Unpublished Disposition, 921 F.2d 282 (9th Cir. 1989)Annotate this Case
In re Mal YERASI, aka: Mallapa Yerasi, Debtor.Mal YERASI, aka: Mallapa Yerasi, Plaintiff-Appellant,v.METROPOLITAN SAVINGS & LOAN ASSOCIATION, et al., Defendants-Appellees.
United States Court of Appeals, Ninth Circuit.
Submitted Oct. 1, 1990.* Decided Dec. 28, 1990.
Appeal from the United States District Court for the Central District of California; Robert C. Bonner, District Judge, Presiding.
Before BOOCHEVER, BEEZER and TROTT, Circuit Judges.
Mal Yerasi appeals the dismissal of his adversary proceeding against Metropolitan Savings & Loan Association ("Metropolitan"). The district court found the bankruptcy court did not have jurisdiction over the proceeding because its outcome could have no conceivable effect on the bankrupt estate. We affirm.
* On December 11, 1981, Yerasi filed a petition under Chapter 11 of the Bankruptcy Code, which stayed a foreclosure proceeding Metropolitan had commenced on Yerasi's Dallas property. When Yerasi failed to comply with the terms of a bankruptcy court order, the stay terminated and Metropolitan recommenced foreclosure proceedings.
Yerasi then applied ex parte for a temporary restraining order to prevent foreclosure. The application was denied, and Yerasi immediately filed a notice of appeal and an "Emergency Motion for Stay Order Pending Appeal," requesting that the foreclosure proceedings be stayed pending appeal to the Ninth Circuit Bankruptcy Appellate Panel (the "Panel" or the "BAP"). The BAP granted a temporary stay "to allow the Panel to consider appellant's emergency motion for stay pending appeal."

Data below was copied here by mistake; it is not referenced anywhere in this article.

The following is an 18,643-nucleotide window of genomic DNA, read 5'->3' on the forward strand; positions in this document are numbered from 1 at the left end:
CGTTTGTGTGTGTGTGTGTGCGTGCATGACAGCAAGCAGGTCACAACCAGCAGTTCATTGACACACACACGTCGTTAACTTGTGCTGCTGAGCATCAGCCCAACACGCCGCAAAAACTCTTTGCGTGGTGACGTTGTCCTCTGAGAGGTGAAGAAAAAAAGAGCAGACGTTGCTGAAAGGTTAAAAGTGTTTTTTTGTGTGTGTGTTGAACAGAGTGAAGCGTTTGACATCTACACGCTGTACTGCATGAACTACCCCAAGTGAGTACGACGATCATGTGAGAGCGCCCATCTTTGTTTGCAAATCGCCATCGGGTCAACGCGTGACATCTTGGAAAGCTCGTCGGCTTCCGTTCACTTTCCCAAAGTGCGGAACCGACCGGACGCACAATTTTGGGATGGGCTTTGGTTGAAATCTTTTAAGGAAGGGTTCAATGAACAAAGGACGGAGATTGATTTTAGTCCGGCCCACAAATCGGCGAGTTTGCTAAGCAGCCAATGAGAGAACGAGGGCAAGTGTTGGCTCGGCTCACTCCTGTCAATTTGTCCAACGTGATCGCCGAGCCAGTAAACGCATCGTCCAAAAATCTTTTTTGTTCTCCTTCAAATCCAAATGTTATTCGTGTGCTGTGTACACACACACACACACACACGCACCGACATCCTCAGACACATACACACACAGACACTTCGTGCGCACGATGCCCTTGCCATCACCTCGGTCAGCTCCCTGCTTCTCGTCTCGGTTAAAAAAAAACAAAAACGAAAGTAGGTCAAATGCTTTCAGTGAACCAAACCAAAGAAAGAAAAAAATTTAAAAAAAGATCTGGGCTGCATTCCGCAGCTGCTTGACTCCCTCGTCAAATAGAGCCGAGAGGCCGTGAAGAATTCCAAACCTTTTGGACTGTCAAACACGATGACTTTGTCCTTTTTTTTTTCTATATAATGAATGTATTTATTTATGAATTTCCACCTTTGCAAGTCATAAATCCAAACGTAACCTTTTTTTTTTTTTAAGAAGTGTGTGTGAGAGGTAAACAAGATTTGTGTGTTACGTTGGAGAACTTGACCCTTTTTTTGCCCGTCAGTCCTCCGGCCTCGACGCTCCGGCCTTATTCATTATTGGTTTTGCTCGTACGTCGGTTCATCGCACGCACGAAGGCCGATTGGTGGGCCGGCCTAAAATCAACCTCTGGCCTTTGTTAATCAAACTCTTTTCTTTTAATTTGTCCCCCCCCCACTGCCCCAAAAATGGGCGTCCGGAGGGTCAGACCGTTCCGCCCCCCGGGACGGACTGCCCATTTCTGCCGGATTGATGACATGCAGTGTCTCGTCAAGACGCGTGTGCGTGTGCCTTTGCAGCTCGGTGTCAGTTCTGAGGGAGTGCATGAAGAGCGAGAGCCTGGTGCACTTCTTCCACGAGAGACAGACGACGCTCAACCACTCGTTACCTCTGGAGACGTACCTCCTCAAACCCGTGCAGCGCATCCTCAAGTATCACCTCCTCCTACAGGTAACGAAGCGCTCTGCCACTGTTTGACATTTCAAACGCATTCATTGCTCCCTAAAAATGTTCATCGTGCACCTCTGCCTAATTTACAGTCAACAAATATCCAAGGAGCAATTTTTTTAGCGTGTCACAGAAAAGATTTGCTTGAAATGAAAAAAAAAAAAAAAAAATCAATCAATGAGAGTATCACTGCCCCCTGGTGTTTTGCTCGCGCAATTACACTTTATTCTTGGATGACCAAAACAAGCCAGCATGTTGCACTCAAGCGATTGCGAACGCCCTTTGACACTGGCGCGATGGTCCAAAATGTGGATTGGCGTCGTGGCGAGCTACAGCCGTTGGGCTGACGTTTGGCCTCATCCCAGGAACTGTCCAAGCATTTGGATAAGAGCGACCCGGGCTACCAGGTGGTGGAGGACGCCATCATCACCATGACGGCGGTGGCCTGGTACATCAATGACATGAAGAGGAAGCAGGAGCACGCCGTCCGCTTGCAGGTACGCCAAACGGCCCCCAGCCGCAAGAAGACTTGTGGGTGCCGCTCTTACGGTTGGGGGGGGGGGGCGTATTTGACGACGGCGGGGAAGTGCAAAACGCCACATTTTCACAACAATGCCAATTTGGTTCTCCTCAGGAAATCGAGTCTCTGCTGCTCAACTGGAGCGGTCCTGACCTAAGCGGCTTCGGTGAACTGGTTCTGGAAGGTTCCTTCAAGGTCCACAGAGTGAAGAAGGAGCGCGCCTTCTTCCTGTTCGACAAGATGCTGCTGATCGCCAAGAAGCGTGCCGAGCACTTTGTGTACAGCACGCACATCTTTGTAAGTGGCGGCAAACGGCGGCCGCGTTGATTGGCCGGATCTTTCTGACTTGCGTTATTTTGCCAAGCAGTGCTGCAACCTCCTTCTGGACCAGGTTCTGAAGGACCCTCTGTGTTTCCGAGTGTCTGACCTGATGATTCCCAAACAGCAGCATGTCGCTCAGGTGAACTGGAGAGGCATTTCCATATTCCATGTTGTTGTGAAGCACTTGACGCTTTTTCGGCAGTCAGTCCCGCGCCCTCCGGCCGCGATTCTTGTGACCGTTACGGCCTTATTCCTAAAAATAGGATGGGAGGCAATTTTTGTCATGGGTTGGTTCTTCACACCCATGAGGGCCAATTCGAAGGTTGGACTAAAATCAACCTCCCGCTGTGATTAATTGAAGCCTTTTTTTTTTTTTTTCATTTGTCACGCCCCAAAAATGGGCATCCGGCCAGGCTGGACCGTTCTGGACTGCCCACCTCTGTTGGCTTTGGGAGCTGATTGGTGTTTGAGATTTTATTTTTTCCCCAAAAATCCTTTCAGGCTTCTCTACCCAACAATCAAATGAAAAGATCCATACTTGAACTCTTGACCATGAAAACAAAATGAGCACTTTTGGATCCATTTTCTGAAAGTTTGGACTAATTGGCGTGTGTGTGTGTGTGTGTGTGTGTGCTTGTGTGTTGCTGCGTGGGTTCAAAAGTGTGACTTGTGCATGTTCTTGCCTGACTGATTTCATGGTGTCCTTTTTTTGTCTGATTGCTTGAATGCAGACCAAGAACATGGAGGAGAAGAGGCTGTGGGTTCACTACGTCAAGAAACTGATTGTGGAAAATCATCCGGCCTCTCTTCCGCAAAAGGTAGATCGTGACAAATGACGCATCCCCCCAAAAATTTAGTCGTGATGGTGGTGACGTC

Metropolitan sold the property before learning of the Panel's order. The Panel later denied Yerasi's motion for stay pending appeal. Yerasi then brought an adversary proceeding seeking damages incurred by reason of the foreclosure and Metropolitan's violation of the temporary stay. That proceeding was dismissed without prejudice, and Yerasi was discharged from bankruptcy.
Yerasi then commenced the present adversary proceeding, alleging the same damages as in the dismissed proceeding. On cross-motions for summary judgment, the district court dismissed for lack of subject matter jurisdiction.
We review de novo the district court's dismissal of an action for lack of subject matter jurisdiction. United States v. $84,740.00 U.S. Currency, 900 F.2d 1402, 1404 (9th Cir. 1990); Marshall Leasing v. United States, 893 F.2d 1096, 1098 (9th Cir. 1990).
Federal district courts have subject matter jurisdiction over "all civil proceedings arising under title 11, or arising in or related to cases under title 11." 28 U.S.C. § 1334(b) (1988). Bankruptcy courts are designated as units of the district courts, 28 U.S.C. § 151 (1988), and have jurisdiction over "any or all cases under title 11 and any or all proceedings arising under title 11 or arising in or related to a case under title 11." 28 U.S.C. § 157(a) (1988) (emphasis added). We must therefore decide whether Yerasi's claim is, at a minimum, "related" to a proceeding under title 11. 28 U.S.C. § 1334(b) (1988); In re American Hardwoods, 885 F.2d 621, 623 (9th Cir. 1989).
This circuit has adopted the Third Circuit's definition of a "related" proceeding under section 1334(b). See Kaonohi Ohana, Ltd. v. Sutherland, 873 F.2d 1302, 1306-07 (9th Cir. 1989); In re Fietz, 852 F.2d 455, 457 (9th Cir. 1988).